Fisher Body Plant 21
Location Name: Fisher Body Plant 21 (Detroit, Michigan)
Location Type: Abandoned Site (Factory)
Year Completed: 1919
Architect(s): Albert Kahn
Fisher Body Plant Number 21 was built in 1919 by the expanding Fisher Body Corporation, a major automotive supplier of automobile bodies. Architect Albert Kahn was chosen to design the six-story structure in the heart of the Milwaukee Junction area of Detroit. The plant’s location at Milwaukee Junction gave it easy access to a major railroad network, helping it distribute Fisher bodies around the world. Kahn’s design for Fisher 21 is notable for its use of reinforced concrete; a construction method he began just a decade earlier at the nearby Packard Motor Car Company. The reinforced concrete structure was built to be able to carry heavy loads that would otherwise not be possible with earlier building technology.
The 536,000 square foot factory was used from 1919 to 1929 for the production of Cadillac and Buick car bodies (until Buick moved operations to Flint). The next few decades saw the building used as an engineering facility and also for wartime production during World War II. During Detroit’s years as the ‘Arsenal of Democracy,’ Fisher 21 produced P-80 Lockheed Shooting Star planes, F9-4 Corsair Shipboard Fighters and some assemblies for B-25 Mitchell Bombers. In 1956, the plant shifted to production of Cadillac limousine bodies as well as ambulances and small buses. The plant remained active until 1974 when General Motors (who had acquired Fisher Body Corporation) closed production at Fisher 21.
After General Motors left Fisher, several paint companies operated at the facility until the building went vacant in 1994. Ever since the mid-1990s, Fisher 21 has become a haven for illegal dumping, graffiti artists and homeless people looking for shelter from the elements. Though cleanup efforts were undertaken by the EPA in 2008, Fisher still sits empty and open to trespass. The building has become a mecca for artists and urban explorers interested in the beauty that can still be found in the historic factory. Artist Scott Hocking’s ‘Ziggurat’ installation was completed in 2008. A ziggurat (similar to a pyramid) created with wooden floor blocks found within the plant sits silently, surrounded by the eerie bluish-green light that comes in through Fisher’s colored glass windows.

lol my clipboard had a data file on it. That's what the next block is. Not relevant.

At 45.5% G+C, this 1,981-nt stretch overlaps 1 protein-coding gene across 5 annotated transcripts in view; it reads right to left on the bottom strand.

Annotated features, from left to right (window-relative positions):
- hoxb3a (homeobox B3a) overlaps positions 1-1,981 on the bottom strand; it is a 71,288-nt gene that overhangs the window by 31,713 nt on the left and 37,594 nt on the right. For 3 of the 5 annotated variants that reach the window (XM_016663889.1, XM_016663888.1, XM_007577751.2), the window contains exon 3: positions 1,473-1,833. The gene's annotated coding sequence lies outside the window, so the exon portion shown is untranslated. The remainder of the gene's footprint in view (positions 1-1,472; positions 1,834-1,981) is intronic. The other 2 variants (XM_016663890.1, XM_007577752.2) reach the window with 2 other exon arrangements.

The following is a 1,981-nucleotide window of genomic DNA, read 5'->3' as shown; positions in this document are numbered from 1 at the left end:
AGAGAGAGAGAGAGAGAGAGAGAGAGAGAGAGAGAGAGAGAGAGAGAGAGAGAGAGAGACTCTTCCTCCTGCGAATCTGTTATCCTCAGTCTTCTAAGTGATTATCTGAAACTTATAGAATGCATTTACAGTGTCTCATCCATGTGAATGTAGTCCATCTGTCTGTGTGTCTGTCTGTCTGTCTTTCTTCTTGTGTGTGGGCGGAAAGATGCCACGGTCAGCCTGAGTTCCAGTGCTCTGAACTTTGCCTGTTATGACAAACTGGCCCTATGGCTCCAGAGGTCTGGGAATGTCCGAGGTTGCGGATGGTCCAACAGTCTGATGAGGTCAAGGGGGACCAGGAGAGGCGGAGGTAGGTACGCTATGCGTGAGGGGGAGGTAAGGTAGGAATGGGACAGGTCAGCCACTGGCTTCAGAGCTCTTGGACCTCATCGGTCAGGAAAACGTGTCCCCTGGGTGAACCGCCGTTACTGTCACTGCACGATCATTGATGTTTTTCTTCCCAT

Today, Fisher sits timelessly awaiting its fate. No plans exist to redevelop or destroy the structure. Simply put, there are too many large factories and buildings in Detroit to expect that they will all be saved. The nearby Russell Industrial Center has been repurposed. Across the street from Fisher 21, the old Ford Motor Company Piquette Avenue Plant has been converted to the Model T Automotive Heritage Complex (a museum). Whether or not Fisher 21 will join these lucky historic treasures has not yet been determined.
Fisher Body Plant 21 was listed on the National Register of Historic Places as part of the Piquette Avenue Industrial Historic District in 2004.Sources